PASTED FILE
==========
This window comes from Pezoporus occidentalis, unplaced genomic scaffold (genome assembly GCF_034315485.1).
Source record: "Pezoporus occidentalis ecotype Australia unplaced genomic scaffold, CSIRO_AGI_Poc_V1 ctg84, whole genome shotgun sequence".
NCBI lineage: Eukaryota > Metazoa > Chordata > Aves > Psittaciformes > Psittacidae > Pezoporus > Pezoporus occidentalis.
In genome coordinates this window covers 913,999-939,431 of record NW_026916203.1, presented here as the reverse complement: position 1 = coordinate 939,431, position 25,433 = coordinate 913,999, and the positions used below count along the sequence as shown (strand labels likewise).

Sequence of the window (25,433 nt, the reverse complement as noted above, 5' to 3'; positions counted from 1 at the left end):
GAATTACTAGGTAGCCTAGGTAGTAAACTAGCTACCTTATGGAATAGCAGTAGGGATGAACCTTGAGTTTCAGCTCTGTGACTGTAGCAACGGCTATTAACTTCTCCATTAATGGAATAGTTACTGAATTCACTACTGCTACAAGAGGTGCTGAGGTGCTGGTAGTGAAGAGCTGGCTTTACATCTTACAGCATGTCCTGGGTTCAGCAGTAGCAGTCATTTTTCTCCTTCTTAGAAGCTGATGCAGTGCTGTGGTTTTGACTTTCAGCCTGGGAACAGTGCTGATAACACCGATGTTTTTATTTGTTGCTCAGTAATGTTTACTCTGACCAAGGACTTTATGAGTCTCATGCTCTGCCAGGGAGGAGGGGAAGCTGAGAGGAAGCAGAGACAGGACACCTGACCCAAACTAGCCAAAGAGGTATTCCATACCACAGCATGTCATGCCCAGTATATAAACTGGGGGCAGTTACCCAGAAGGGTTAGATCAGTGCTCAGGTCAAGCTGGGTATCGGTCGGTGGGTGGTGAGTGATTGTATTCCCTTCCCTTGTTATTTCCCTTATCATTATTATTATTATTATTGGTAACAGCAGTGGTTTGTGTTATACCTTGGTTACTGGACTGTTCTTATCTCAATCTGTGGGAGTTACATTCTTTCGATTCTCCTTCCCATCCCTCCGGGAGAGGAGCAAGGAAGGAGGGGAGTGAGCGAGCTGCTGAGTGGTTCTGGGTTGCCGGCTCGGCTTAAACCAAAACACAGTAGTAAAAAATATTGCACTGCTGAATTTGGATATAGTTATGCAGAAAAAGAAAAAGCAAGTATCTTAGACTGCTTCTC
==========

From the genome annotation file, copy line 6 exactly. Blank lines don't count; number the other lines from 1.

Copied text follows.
GAATTACTAGGTAGCCTAGGTAGTAAACTAGCTACCTTATGGAATAGCAGTAGGGATGAACCTTGAGTTTCAGCTCTGTGACTGTAGCAACGGCTATTAACTTCTCCATTAATGGAATAGTTACTGAATTCACTACTGCTACAAGAGGTGCTGAGGTGCTGGTAGTGAAGAGCTGGCTTTACATCTTACAGCATGTCCTGGGTTCAGCAGTAGCAGTCATTTTTCTCCTTCTTAGAAGCTGATGCAGTGCTGTGGTTTTGACTTTCAGCCTGGGAACAGTGCTGATAACACCGATGTTTTTATTTGTTGCTCAGTAATGTTTACTCTGACCAAGGACTTTATGAGTCTCATGCTCTGCCAGGGAGGAGGGGAAGCTGAGAGGAAGCAGAGACAGGACACCTGACCCAAACTAGCCAAAGAGGTATTCCATACCACAGCATGTCATGCCCAGTATATAAACTGGGGGCAGTTACCCAGAAGGGTTAGATCAGTGCTCAGGTCAAGCTGGGTATCGGTCGGTGGGTGGTGAGTGATTGTATTCCCTTCCCTTGTTATTTCCCTTATCATTATTATTATTATTATTGGTAACAGCAGTGGTTTGTGTTATACCTTGGTTACTGGACTGTTCTTATCTCAATCTGTGGGAGTTACATTCTTTCGATTCTCCTTCCCATCCCTCCGGGAGAGGAGCAAGGAAGGAGGGGAGTGAGCGAGCTGCTGAGTGGTTCTGGGTTGCCGGCTCGGCTTAAACCAAAACACAGTAGTAAAAAATATTGCACTGCTGAATTTGGATATAGTTATGCAGAAAAAGAAAAAGCAAGTATCTTAGACTGCTTCTC